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Okinawa, Japan
U.S. Marines, Republic of Korea Marines rehearse non-lethal crowd control tactics in South Korea

By Lance Cpl. Andy Martinez | III Marine Expeditionary Force | July 17, 2017

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POHANG, Republic of Korea -- Marines stand shoulder to shoulder, armed with riot shields, batons and protective gear as chanting from a crowd of rioters grow violent. With adrenaline high on both sides of the line, the protesters rush forward to break through the wall of Marines.

U.S. Marines from 3rd Law Enforcement Battalion, 3rd Marine Headquarters Group, III Marine Expeditionary Force and Republic of Korea Marines enhance their non-lethal tactics skills during riot control training, June 22, 2017, during Korean Marine Exchange Program 17-7 in Pohang, South Korea.

The focus of the training was to teach their ROK counterparts to deescalate a volatile crowd situation without resorting to lethal weapon use.

“Our overall goal was to make sure the ROK Marines and U.S. Marines knew the basic formations and understanding of a riot control,” said Gunnery Sgt. Aaron Morales, a non-lethal weapons instructor with 3rd LE Bn. “I wanted to make sure they knew how to handle their shield and equipment.”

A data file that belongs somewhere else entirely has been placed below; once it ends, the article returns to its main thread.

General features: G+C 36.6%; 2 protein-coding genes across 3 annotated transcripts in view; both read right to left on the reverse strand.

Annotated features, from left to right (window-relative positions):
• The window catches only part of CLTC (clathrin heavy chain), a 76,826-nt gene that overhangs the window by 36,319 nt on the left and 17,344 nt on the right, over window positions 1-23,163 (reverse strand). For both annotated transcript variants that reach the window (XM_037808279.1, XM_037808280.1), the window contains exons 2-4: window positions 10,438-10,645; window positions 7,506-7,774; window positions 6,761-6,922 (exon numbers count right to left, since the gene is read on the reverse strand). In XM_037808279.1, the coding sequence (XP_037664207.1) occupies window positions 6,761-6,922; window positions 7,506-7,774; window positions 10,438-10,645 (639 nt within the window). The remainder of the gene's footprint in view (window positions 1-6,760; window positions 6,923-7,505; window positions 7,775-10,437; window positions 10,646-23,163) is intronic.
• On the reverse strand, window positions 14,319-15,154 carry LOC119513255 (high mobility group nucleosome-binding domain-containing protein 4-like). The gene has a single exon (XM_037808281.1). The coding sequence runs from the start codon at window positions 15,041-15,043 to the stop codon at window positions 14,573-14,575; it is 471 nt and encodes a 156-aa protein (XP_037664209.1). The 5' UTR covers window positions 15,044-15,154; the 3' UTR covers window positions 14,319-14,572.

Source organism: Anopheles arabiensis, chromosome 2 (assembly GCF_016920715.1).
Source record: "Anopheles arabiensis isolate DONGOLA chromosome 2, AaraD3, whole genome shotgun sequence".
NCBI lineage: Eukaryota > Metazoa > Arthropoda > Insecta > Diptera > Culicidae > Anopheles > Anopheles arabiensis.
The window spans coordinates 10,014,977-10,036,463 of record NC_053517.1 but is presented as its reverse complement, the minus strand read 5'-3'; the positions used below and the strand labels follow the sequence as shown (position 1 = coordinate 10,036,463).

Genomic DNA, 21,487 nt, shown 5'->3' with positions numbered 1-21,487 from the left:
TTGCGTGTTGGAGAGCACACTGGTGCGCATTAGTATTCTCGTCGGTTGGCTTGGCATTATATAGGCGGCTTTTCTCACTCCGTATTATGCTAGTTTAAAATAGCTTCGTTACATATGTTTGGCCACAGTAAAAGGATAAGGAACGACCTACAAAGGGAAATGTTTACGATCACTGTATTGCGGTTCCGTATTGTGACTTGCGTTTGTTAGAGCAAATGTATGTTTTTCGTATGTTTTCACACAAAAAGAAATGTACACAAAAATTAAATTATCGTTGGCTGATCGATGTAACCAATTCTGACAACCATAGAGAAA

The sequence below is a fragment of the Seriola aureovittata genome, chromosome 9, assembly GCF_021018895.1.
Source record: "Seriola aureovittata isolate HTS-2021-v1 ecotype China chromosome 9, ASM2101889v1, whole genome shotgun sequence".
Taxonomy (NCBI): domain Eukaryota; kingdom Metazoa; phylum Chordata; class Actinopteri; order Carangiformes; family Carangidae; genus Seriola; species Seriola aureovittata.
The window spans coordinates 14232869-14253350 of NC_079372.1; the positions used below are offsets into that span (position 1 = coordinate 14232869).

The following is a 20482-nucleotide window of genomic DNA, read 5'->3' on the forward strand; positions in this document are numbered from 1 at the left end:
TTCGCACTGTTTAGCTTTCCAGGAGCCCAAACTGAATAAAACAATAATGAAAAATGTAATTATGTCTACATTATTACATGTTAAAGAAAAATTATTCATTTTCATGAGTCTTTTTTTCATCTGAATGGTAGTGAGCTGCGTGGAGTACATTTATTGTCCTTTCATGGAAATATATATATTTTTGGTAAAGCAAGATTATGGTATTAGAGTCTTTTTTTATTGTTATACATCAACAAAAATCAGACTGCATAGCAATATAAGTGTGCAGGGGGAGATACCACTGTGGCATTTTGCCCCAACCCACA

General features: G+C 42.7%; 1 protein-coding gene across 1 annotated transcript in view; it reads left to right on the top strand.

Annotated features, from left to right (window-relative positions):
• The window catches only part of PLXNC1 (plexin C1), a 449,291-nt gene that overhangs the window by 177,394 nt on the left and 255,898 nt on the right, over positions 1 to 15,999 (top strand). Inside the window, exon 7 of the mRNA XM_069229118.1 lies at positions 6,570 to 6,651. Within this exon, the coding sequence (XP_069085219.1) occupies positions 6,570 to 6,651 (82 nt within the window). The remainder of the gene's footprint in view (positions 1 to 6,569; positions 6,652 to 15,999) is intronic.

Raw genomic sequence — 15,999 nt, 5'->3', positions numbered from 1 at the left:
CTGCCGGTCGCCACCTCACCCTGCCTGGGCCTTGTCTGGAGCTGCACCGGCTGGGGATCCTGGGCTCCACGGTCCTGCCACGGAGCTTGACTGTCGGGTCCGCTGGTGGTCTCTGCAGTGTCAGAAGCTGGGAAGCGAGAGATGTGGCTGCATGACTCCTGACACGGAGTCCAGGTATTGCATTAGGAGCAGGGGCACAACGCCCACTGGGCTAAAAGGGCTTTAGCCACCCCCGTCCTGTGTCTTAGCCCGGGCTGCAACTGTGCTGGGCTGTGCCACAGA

The U.S. Marines instructed the ROK Marines on tactics and techniques with riot shields, such as shield integrity and the ability to break off from a formation to detain individuals.

“We taught the Marines how to use the riot shield formations, whether or not they want to disburse the crowd or push the crowd back,” said Morales. “We also showed them how to properly use their riot batons and how to appropriately utilize their bean bag rounds so they’re able to quell any type of situation.”

Training with the ROK Marines was an eye opening experience, said Morales.

“The ROK Marines were intense and they were motivated,” said Morales, an Amarillo, Texas native. “The last demonstration the ROK Marines put on for us was a phenomenal job. They executed the techniques well and they suppressed the situation quickly.”

Non-lethal force training such as the training 3rd LE Bn. conducted in South Korea serves as a vital capability to provide security and stability in the Indo-Asia-Pacific region.

“We need to be able to provide all types of law enforcement operations,” said Morales. “That is our job here - that is our sole purpose here. We are trying to teach [the ROK Marines] everything we possibly can. Riot control and non-lethal is part of that mission.”
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